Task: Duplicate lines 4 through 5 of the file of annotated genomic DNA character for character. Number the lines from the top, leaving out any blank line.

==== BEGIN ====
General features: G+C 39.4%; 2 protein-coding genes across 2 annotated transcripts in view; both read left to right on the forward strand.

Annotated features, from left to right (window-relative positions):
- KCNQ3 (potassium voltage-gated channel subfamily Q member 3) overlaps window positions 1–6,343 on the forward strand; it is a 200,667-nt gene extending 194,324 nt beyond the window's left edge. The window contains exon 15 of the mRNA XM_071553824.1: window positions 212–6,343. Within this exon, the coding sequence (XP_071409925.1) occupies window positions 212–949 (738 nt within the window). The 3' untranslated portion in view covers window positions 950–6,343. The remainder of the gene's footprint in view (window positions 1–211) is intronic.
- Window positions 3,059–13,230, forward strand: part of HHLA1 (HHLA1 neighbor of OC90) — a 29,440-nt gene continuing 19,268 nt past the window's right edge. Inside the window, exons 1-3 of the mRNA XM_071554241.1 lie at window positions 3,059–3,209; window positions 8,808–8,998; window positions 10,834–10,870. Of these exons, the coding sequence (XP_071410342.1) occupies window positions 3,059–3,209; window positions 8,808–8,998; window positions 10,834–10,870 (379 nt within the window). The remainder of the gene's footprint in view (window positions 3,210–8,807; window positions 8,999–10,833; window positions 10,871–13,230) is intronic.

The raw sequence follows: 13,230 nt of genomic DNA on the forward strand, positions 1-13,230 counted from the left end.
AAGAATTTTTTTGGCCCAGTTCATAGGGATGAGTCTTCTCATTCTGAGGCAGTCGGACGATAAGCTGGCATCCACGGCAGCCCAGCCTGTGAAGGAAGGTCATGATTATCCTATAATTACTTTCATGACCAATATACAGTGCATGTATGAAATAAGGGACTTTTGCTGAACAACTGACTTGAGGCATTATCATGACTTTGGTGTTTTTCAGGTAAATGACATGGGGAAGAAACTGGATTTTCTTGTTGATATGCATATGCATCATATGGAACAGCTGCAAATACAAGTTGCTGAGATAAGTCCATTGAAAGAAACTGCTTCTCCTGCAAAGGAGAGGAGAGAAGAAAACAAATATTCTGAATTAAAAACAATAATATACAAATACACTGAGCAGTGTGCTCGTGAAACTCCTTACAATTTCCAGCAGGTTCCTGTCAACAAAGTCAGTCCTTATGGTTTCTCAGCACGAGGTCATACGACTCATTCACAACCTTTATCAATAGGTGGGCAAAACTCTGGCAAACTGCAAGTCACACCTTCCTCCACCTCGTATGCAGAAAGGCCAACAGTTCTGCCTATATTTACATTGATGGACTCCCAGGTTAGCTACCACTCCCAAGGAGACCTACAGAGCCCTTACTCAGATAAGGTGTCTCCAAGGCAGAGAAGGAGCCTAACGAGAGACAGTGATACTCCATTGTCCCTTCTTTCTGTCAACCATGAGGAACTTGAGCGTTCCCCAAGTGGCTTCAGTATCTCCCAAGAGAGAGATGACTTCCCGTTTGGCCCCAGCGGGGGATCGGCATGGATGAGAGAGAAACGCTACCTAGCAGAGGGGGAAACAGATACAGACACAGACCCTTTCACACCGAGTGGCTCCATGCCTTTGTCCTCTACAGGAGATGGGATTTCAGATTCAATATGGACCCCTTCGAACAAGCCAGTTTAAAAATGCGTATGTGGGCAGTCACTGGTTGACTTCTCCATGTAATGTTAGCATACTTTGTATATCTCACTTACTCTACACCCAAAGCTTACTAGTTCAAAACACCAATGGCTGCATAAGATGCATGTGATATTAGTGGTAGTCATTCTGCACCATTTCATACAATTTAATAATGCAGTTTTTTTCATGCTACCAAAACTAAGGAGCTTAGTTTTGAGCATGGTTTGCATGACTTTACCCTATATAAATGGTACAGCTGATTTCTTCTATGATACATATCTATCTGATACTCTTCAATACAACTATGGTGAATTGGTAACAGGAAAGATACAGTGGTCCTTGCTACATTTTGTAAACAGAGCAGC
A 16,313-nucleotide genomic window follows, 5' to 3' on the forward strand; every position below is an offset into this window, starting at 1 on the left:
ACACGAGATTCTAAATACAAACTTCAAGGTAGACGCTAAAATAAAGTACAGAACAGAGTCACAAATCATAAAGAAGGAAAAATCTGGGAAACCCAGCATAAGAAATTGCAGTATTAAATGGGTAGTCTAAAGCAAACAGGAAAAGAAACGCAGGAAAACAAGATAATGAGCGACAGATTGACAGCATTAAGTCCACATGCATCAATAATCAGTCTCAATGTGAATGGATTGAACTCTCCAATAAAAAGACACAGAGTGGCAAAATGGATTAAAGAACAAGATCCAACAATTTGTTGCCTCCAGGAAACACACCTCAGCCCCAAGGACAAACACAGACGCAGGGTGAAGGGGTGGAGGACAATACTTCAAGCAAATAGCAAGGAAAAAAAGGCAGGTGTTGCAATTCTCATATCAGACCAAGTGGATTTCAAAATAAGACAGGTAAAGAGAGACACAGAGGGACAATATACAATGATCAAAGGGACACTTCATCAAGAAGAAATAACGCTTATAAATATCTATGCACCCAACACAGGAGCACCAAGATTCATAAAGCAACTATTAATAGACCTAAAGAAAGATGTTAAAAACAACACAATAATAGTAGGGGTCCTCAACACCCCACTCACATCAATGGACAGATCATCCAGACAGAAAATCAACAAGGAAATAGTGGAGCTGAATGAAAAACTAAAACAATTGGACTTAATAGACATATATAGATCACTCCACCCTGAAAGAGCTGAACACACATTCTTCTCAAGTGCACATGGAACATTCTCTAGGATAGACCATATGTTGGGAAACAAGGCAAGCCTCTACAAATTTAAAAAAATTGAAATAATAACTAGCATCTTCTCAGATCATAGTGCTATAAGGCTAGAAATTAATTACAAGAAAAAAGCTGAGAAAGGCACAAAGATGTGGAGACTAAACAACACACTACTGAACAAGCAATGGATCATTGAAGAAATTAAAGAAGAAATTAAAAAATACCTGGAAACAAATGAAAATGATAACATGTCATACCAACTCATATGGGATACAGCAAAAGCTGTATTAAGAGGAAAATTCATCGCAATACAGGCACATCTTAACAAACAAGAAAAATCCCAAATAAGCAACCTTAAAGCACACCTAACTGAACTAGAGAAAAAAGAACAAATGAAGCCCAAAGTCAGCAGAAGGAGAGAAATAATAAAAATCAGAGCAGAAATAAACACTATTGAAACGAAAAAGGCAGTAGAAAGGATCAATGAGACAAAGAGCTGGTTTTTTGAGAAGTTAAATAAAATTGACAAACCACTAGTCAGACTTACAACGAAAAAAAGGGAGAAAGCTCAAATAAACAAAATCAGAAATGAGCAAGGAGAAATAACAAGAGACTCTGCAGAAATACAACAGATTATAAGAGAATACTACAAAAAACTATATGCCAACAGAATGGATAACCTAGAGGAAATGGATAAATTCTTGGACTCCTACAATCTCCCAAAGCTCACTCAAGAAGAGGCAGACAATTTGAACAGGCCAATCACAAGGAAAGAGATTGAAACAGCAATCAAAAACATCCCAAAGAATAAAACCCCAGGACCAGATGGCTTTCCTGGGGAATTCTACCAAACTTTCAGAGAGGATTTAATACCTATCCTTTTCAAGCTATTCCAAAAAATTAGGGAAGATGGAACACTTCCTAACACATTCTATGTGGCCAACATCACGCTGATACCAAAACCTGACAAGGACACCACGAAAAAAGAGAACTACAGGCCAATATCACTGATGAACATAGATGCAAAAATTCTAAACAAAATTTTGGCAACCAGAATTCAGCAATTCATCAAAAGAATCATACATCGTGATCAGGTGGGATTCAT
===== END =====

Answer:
- Window positions 3,059–13,230, forward strand: part of HHLA1 (HHLA1 neighbor of OC90) — a 29,440-nt gene continuing 19,268 nt past the window's right edge. Inside the window, exons 1-3 of the mRNA XM_071554241.1 lie at window positions 3,059–3,209; window positions 8,808–8,998; window positions 10,834–10,870. Of these exons, the coding sequence (XP_071410342.1) occupies window positions 3,059–3,209; window positions 8,808–8,998; window positions 10,834–10,870 (379 nt within the window). The remainder of the gene's footprint in view (window positions 3,210–8,807; window positions 8,999–10,833; window positions 10,871–13,230) is intronic.

The raw sequence follows: 13,230 nt of genomic DNA on the forward strand, positions 1-13,230 counted from the left end.